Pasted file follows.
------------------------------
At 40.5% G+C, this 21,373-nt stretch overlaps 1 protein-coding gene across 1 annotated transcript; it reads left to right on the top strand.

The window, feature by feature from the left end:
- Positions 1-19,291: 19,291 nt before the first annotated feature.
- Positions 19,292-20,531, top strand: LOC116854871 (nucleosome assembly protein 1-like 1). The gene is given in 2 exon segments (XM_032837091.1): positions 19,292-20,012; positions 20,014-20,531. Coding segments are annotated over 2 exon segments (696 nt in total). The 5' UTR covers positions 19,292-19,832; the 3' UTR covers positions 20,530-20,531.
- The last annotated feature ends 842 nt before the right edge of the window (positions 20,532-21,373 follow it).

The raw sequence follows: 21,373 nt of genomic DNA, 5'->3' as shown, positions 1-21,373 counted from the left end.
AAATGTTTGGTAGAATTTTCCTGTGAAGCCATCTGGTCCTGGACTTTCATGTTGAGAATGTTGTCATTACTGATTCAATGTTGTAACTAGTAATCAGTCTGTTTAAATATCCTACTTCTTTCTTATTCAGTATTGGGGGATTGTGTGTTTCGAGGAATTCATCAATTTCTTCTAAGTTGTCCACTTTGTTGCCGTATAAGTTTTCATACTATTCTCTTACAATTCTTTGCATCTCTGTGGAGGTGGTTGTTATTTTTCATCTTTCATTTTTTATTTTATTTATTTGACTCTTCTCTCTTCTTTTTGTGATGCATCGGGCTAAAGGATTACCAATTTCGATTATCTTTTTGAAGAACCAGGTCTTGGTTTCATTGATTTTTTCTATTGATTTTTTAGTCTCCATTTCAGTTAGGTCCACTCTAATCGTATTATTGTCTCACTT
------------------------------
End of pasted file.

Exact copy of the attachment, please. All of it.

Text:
At 40.5% G+C, this 21,373-nt stretch overlaps 1 protein-coding gene across 1 annotated transcript; it reads left to right on the top strand.

The window, feature by feature from the left end:
- Positions 1-19,291: 19,291 nt before the first annotated feature.
- Positions 19,292-20,531, top strand: LOC116854871 (nucleosome assembly protein 1-like 1). The gene is given in 2 exon segments (XM_032837091.1): positions 19,292-20,012; positions 20,014-20,531. Coding segments are annotated over 2 exon segments (696 nt in total). The 5' UTR covers positions 19,292-19,832; the 3' UTR covers positions 20,530-20,531.
- The last annotated feature ends 842 nt before the right edge of the window (positions 20,532-21,373 follow it).

The raw sequence follows: 21,373 nt of genomic DNA, 5'->3' as shown, positions 1-21,373 counted from the left end.
AAATGTTTGGTAGAATTTTCCTGTGAAGCCATCTGGTCCTGGACTTTCATGTTGAGAATGTTGTCATTACTGATTCAATGTTGTAACTAGTAATCAGTCTGTTTAAATATCCTACTTCTTTCTTATTCAGTATTGGGGGATTGTGTGTTTCGAGGAATTCATCAATTTCTTCTAAGTTGTCCACTTTGTTGCCGTATAAGTTTTCATACTATTCTCTTACAATTCTTTGCATCTCTGTGGAGGTGGTTGTTATTTTTCATCTTTCATTTTTTATTTTATTTATTTGACTCTTCTCTCTTCTTTTTGTGATGCATCGGGCTAAAGGATTACCAATTTCGATTATCTTTTTGAAGAACCAGGTCTTGGTTTCATTGATTTTTTCTATTGATTTTTTAGTCTCCATTTCAGTTAGGTCCACTCTAATCGTATTATTGTCTCACTT